Generate all brace-strings of length n

Prolog, 69 bytes


One of the most interesting properties of Prolog is that in many cases it's capable of running a program backwards; for example, instead of testing to see if something's true, you can generate all solutions for which it's true, and instead of checking the length of a string, you can generate all strings with a given length. (Another nice property of Prolog is that it requires whitespace after the end of each predicate definition, and a newline can be inserted as cheaply as a space; thus even golfed programs are often fairly readable.)

The above defines a predicate (the equivalent of a function) b which tests to see if a string has a given length and is a "brace string" as defined in the question. Specifically, it does this via Prolog's grammar/regex/pattern-match support that gives some nice, short sugar for defining this sort of expression (apparently this is standard/portable, but I was unaware of this while originally writing the answer, and thus assumed the answer would work on only one Prolog implementation; it seems it works on every implementation that complies with the standards, though). The program can be translated into English fairly directly; the first two lines say "an s is an empty string, or an e followed by an s; an e is an asterisk, or an s in parentheses, or an s in square brackets". The third line can be interpreted as "The b of N can be A if A is a list with length N and A is an s followed by a null string."

I took some care to write s (and thus b) so that they match each "brace string" in exactly one way (which is the reason that both s and e have to exist, rather than grouping them into one predicate). This makes them both entirely reversible; thus b can be used to generate all "brace strings" of a given length, in addition to testing if a string is a brace string of a given length (it can also be used a third way round, to figure out the length of a brace string, but that is almost certainly its least useful mode of operation). The implementation is recursive, e.g. to generate an s, the code will generate all possible es that are no longer than the required length of the output, and append all possible ss that fit in the remaining space to them; because I specified the length of the argument in advance (within b), the Prolog engine knows that it can't generate output that's longer than the given length, which allows the recursion to terminate.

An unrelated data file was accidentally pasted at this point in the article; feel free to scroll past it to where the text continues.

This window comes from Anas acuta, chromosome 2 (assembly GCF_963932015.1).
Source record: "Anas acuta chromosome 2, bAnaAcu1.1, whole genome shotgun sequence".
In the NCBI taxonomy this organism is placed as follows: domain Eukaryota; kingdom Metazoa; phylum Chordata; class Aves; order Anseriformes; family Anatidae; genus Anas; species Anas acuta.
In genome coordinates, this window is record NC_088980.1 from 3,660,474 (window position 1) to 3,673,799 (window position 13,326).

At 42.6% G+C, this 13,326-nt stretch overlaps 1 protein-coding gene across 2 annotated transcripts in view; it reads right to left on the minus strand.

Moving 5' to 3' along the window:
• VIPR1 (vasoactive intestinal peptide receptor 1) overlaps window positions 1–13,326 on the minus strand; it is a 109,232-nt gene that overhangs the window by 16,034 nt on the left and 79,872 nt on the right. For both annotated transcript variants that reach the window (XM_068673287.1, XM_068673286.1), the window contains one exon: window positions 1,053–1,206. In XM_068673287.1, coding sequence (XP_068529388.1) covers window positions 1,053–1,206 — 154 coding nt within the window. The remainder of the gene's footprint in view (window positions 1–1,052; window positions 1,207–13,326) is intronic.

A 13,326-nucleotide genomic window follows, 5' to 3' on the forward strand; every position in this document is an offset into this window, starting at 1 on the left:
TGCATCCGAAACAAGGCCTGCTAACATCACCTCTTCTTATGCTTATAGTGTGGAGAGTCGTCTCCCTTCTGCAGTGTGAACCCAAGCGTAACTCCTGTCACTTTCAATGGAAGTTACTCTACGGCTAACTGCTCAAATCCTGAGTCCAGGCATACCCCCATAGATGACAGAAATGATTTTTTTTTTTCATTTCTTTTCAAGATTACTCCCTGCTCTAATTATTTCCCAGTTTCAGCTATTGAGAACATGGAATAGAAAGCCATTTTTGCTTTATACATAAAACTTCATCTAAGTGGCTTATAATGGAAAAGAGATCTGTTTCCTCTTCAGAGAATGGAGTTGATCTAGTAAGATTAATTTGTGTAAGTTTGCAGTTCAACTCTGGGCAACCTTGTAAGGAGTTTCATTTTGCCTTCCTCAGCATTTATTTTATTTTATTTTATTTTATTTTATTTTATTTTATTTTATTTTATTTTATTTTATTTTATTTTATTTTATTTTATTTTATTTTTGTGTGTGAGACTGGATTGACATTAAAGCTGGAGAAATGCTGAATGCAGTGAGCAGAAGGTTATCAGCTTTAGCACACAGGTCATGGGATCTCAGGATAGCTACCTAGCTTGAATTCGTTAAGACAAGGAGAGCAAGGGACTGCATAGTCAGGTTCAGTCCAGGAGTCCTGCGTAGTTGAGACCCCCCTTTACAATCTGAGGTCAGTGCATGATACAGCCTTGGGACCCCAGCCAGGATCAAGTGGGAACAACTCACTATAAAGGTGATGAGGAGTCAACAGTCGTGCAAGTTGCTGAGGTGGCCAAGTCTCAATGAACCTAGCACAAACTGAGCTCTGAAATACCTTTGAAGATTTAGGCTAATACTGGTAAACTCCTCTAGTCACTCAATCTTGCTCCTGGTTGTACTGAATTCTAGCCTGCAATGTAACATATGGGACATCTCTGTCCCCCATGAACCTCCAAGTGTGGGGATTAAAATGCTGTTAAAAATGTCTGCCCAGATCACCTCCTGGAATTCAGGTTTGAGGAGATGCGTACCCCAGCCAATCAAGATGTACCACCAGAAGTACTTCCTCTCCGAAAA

Here's an example of the program in operation:

| ?- b(4,A),format("~s ",[A]),fail.
**** **() **[] *()* *(*) *[]* *[*] ()** ()() ()[] (*)* (**) (()) ([]) []** []() [][] [*]* [**] [()] [[]]

Haskell, 101 94 bytes

7 bytes saved by Zgarb!

b 0=[""]
b n=[x++y|k<-[1..n],x<-u k,y<-b$n-k]
u 1=["*"]
u n=[a:s++b|s<-b$n-2,a:b<-["()","[]"]]

Almost straightforward, following the definition, but with the "" case moved.


*Main> map b [0..3]
*Main> length $ b 10

(The second computation takes less than a second on a slow machine.)

I'd also like to share the result of another approach I came up with while thinking about generating functions. It defines a list b of lists of strings such that b!!n contains all brace-strings of length n. Similarly, u!!n contains all atoms of size n-1. One nice thing is that the code is not using any numbers. It is not completely golfed: u and i could be inlined, and it certainly misses a few other golfing opportunities. Unfortunately, it doesn't look like it can be made shorter than the first version, but it computes length $ b !! 10 even faster.

u=["*"]:map i b

Mathematica, 116 bytes

#<>""&/@Select[[email protected]"*([)]"~Tuples~#,(#/."*"->Nothing//.{a___,"(",")",b___}|{a___,"[","]",b___}:>{a,b})=={}&]&


[email protected]"*([)]"

Find the characters of the string "*([)]", giving the List {"*", "(", "[", ")", "]"}.

... ~Tuples~#

Find the tuples of the above list with length n.


Unnamed Boolean function to find whether the tuple is balanced:


Delete all "*" in the input.

... //.{a___,"(",")",b___}|{a___,"[","]",b___}:>{a,b}

Repeatedly delete all consecutive occurrences of "(" and ")" or "[" and "]" until the input does not change.

... =={}

Check whether the result is an empty List.

Select[ ... , ... ]

Find the tuples that give True when the Boolean function is applied.


Convert each List of characters into Strings.